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Former national security officials fight back as Trump attacks impeachment as ‘deep state’ conspiracy

The debate over President Trump’s fitness for office amid the House-led impeachment inquiry has put renewed scrutiny on national security officials who served in his administration to speak out, even as the president ramps up efforts to discredit the investigation as a “deep state” plot to destroy him.

Over the past week, several former officials have spoken critically of Trump’s conduct and his foreign policy, lending weight to the picture of a president motivated by political interests with little regard for policy expertise, legal boundaries or institutional restraints.

Although the critiques have not all directly addressed the focus of the House investigation — Trump’s request that Ukraine investigate Democratic presidential candidate Joe Biden — they have added to the case being made by the president’s critics that he is putting U.S. security at risk.
Recent remarks by former national security adviser John Bolton and former State Department presidential envoy Brett McGurk — along with an open letter from a large group of national security figures including some who served under Trump — represent the latest clash between the president and the experts charged with keeping the nation safe.

Trump has feuded with the national security community since many in the Republican establishment opposed his candidacy in 2016. And throughout the investigation into Russian interference in that election, the president sought to disparage U.S. intelligence agencies as a part of a politically motivated campaign to sabotage his presidency and sought to target some who spoke against him as partisan foils.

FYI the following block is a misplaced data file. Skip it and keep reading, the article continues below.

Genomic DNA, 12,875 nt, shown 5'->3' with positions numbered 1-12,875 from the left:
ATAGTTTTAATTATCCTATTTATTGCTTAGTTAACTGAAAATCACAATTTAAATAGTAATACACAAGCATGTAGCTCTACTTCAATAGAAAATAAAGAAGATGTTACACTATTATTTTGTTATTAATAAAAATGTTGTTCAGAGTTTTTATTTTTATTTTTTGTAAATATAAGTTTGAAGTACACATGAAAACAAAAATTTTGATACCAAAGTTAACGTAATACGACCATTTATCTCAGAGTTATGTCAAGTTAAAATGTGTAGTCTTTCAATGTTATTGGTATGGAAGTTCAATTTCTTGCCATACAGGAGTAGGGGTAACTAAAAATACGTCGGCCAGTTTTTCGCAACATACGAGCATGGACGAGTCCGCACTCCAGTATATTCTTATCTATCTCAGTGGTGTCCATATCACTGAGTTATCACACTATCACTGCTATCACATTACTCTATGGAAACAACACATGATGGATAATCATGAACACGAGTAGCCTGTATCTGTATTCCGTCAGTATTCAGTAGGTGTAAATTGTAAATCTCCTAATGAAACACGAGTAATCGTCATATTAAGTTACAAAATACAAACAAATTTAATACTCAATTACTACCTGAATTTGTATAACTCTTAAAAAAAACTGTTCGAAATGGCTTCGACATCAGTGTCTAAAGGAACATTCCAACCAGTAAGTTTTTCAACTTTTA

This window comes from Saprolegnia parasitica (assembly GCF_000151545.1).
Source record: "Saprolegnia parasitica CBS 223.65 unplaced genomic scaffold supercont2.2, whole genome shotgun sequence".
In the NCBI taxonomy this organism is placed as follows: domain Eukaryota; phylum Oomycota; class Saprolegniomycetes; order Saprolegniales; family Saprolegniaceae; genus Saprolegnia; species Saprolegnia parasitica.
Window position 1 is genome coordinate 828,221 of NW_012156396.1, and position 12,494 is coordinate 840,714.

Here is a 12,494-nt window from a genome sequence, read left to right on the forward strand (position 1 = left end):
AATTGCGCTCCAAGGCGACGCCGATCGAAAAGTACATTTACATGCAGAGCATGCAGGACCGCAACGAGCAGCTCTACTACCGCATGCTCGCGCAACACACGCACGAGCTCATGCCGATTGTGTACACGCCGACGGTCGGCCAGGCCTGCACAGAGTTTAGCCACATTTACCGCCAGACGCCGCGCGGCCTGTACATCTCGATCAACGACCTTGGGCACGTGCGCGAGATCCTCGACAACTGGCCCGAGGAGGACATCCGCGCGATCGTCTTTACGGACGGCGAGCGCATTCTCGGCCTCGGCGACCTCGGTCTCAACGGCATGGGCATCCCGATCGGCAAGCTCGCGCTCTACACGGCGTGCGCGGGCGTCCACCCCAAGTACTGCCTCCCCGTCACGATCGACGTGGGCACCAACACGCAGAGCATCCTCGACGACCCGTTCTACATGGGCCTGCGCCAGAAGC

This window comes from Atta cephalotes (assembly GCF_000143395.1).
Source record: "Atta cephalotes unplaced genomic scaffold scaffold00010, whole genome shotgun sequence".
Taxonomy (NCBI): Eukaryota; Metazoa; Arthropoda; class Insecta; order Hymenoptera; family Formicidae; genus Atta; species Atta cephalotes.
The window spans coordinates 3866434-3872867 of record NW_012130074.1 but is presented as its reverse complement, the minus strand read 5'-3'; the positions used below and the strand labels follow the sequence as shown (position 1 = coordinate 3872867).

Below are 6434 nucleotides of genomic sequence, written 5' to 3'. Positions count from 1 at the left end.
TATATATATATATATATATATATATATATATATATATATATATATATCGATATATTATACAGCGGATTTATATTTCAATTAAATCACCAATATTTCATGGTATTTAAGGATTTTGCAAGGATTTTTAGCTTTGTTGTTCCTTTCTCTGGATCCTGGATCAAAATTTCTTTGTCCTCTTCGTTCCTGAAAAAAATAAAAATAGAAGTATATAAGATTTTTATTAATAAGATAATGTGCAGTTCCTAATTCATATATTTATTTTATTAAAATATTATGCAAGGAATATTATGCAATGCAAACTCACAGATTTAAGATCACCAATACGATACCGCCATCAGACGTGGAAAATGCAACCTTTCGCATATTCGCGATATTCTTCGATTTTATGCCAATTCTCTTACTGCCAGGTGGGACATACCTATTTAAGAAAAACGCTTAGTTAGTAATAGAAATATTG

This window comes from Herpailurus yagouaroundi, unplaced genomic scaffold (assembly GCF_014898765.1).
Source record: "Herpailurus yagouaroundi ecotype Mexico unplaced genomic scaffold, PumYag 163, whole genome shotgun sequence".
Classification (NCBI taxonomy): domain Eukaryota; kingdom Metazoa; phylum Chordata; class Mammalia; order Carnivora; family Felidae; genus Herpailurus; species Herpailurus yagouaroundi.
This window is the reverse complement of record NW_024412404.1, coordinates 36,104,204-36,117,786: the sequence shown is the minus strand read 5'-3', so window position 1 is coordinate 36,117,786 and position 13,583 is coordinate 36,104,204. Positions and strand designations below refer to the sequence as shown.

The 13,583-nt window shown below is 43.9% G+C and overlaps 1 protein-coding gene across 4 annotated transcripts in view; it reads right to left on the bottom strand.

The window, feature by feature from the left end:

Those who have come forward since the Ukraine impeachment inquiry was announced said they are determined to make clear that Trump’s conduct falls well outside the institutional boundaries of the presidency.
“What is happening currently is not normal,” said Andrea Kendall-Taylor, who served as a U.S. intelligence officer on Russia and Eurasia before stepping down in 2018. “This represents a deviation from the way that these institutions regularly function. And when the institutions don’t work, that is a national security threat.”
She was among 90 national security veterans who signed an open letter published Sunday in support of the anonymous whistleblower who filed a complaint that Trump had acted improperly in asking the Ukranian president to investigate Biden in a July phone call.
Trump has attempted to intimidate other government officials into not cooperating by casting those who offered information to the whistleblower as “close to spies.” The open letter emphasized that the whistleblower “is protected from certain egregious forms of retaliation.”
White House officials did not respond to a request for comment.

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